It is not surprising that the author of the Rosarium Philosophorum chose images of the hierosgamos to help convey something of the exquisitely subtle reciprocity invoked in the alchemical coniunctio.  The hierosgamos images of alchemy are profoundly eloquent expressions of the experience of the true adepts as they moved through the later stages of the work.  For those alchemists, all the elements of ordinary experience were sacralized.  The Philosopher’s Stone could be found everywhere; it was ‘walked on, children play with it’; it is familiar to all (people) both young and old, is found in the country, in the village, in the town. [20]

Perhaps we are still capable of learning from the alchemists that what transforms common substance, that which is familiar to all, is no more – and no less – than a deeper apprehension of the significance of the Hermetic motto:  ‘What is above is just as what is below.’  This motto, so often quoted and equally often misunderstood, requires that we understand the radical implications of a ‘whole from which nothing is excluded.’ [21]

I am grateful to Antoine Faivre for his invaluable advice to me about this paper in particular and about matters Hermetic in general, and for reading and commenting on an earlier draft.  Thanks to Richard Payne for his suggestions and also to Stephen Voss for his patient willingness to discuss the paper at various stages of its preparation  Acknowledgement is gratefully made to the Rosicrucian Order, AMORC, for making the resources of their library in San Jose, California, available to an outsider, and to Clara Campbell, Research Librarian there, for her assistance, as well as to the reference staff at Clark Library, San Jose State University.  Finally, my thanks to Dean Crane and Professors Rex Burbank and J.Benton White of San Jose State University, who provided financial support.

[1]   C. Rosenkreutz, ‘The Hermetick Romance, or the Chymical Wedding,’ A Christan Rosenkreutz Anthology, ed. P.M.Allen, New York 1968, pp. 67-162.

[2]   For example, Michael Maier gives a description of a royal marriage intended to allegorize the conjunction of alchemical opposites in ‘A Subtle Allegory Concerning the Secrets of Alchemy,’ in The Hermetic Museum Restored and Enlarged, ed. and trans. A.E. Waite, London 1893, vol. II, pp. 199-223, and H. Madathanas provides a remarkable alchemical exegesis of the Song of Songs in ‘The Golden Age Restored’ (Waite, op.cit., vol. I, pp. 51-69.  M. Eliade offers an analysis of the relationship between the rites associated with metallurgy and the alchemists as creators, along with an examination of the implications of a ‘world sexualized,’ in The Forge and the Crucible, trans. S. Corrin, New York 1962.  Maier’s ‘Atalanta fugiens’ is illustrated and discussed along with similar texts in S.  Klossowski de Rola’s The Golden Game: Alchemical Engravings of the Seventeenth Century, New York 1988.  J. Telle discusses the alchemical opposites at length in Sol und Luna.  Literar- und alchemiegeschichtliche Studien zu einem altdeutschen Bildgedicht, (Schriften zur Wissenschaftsgeschichte, 2), Hürtgenwald 1980, which includes sixty illustrations.  The hierosgamos theme is found in the plastic arts, too.  See S. Taylor, ‘A Pair of Alchemical Ivory Figures,’ Ambix 4 (1949), pp. 77-8.  The present paper is part of a more comprehensive work in progress that will survey hierogamic images from a representative number of alchemical works from the sixteenth through the seventeenth centuries.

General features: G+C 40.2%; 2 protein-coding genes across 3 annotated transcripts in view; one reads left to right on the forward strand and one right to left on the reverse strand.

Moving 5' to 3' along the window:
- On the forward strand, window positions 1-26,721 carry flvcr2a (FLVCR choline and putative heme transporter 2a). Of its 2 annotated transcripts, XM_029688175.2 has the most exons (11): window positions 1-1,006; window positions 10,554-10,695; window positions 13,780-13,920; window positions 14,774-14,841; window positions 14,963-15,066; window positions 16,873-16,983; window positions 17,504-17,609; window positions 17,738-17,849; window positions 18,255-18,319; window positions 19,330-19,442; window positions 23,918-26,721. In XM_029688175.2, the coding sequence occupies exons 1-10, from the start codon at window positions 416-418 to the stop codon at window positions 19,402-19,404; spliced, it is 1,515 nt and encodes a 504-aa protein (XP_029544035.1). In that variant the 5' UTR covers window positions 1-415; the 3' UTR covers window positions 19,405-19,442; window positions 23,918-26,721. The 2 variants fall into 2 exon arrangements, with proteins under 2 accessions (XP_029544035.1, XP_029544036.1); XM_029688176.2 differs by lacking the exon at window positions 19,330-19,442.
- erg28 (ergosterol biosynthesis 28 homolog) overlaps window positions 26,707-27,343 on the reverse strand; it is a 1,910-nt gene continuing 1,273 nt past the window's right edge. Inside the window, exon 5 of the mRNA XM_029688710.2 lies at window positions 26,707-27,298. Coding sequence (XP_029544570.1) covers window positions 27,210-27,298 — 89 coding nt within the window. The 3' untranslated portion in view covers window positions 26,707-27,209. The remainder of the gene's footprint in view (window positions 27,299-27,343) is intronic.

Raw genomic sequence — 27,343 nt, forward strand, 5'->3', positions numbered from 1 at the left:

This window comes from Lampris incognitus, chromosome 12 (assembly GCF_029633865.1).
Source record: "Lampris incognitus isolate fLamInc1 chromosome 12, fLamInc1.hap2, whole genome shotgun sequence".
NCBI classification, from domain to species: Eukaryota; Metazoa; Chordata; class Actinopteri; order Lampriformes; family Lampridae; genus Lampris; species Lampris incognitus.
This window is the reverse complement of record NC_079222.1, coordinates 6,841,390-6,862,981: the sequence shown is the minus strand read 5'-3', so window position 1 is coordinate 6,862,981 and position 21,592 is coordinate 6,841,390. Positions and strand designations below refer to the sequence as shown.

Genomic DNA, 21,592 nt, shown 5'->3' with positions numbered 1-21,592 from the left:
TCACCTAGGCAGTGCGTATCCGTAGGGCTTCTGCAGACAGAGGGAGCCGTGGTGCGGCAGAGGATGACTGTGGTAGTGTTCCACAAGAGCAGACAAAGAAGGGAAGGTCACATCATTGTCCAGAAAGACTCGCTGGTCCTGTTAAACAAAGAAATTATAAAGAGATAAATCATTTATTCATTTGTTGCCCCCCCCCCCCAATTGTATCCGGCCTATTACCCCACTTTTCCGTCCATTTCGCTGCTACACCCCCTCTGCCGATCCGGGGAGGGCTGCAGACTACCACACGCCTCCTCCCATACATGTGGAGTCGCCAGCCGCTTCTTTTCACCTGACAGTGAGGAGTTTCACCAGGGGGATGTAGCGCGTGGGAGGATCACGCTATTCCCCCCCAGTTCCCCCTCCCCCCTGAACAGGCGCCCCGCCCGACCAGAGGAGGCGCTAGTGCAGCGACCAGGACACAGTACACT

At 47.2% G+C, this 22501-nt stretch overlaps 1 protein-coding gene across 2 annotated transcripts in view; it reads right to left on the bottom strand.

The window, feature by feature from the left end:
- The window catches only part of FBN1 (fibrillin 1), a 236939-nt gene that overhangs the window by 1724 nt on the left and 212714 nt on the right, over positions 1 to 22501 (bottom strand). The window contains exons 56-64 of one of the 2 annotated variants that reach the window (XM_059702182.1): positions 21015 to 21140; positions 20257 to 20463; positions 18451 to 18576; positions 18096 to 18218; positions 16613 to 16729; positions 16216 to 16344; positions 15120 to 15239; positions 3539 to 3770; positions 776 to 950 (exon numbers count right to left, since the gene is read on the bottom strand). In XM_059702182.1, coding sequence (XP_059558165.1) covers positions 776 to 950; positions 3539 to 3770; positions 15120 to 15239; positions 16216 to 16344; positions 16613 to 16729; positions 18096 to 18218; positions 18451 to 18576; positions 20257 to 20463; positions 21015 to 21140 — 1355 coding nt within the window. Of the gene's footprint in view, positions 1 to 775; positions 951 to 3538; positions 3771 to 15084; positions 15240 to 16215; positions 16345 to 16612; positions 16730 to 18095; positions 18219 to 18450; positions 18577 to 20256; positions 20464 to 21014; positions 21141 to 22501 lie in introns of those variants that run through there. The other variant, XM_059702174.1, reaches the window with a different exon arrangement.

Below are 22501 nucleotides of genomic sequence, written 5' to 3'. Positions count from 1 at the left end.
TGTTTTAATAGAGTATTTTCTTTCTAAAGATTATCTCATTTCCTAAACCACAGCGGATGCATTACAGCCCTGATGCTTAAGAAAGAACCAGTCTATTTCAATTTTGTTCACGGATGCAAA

[3]   The first printed edition of the Rosarium philosophorum was published in De alchimia opuscula complura veterum philosophorum, vol. II, Frankfurt 1550.  See J. Telle, op. cit. n. 2, pp. 7-8, 45, et passim, for complete bibliographic information about manuscript copies and printed editions of the Rosarium.  See also the entry Rosarium philosophorum in J.F. Ferguson, Bibliotheca Chemica.  A Catalogue of the Alchemical, Chemical and Pharmaceutical Books in the Collection of the Late James Young of Kelly and Durris, 2 vols., Glasgow, 1906.   

[4]   These complex connections have not yet been systematically articulated.  However, the hierogamic connotations of the central prayer of the rosary should not be overlooked:  ‘Hail Mary, full of grace, the Lord is with thee.  Blessed art thou among women, and blessed is the fruit of thy womb, Jesus.’  The rose itself has been associated with erotico-mythical themes (and female divinities) from the earliest times, and became one of the major symbolic attributes of Mary.  It has been featured in the Song of Songs, Dante’s Paradiso, and the Roman de la Rose, as well as in the literature of courtly love.  See M. Warner’s Alone of All Her Sex: The Myth and the Cult of the Virgin Mary, New York 1976, pp. 305-9 et passim.  The thematic links between the idea of the hierosgamos and the virgin and the unicorn are discussed in O. Shepard’s The Lore of the Unicorn, New York 1982, pp. 41-69 et passim.   

[5] See F. Apfell Marglin, s.v. ‘Hieroduleia,’ And K.W. Bolles, s.v. ‘Hieros Gamos,’ in vol. VI of The Encyclopedia of Religion, ed. M. Eliade, et al., New York 1987, and S.N. Kramer, ‘Cuneiform Studies and the History of Literature: The Sumerian Sacred Marriage Texts,’ Proceedings of the American Philosophical Society 107 (1963), pp. 485-527.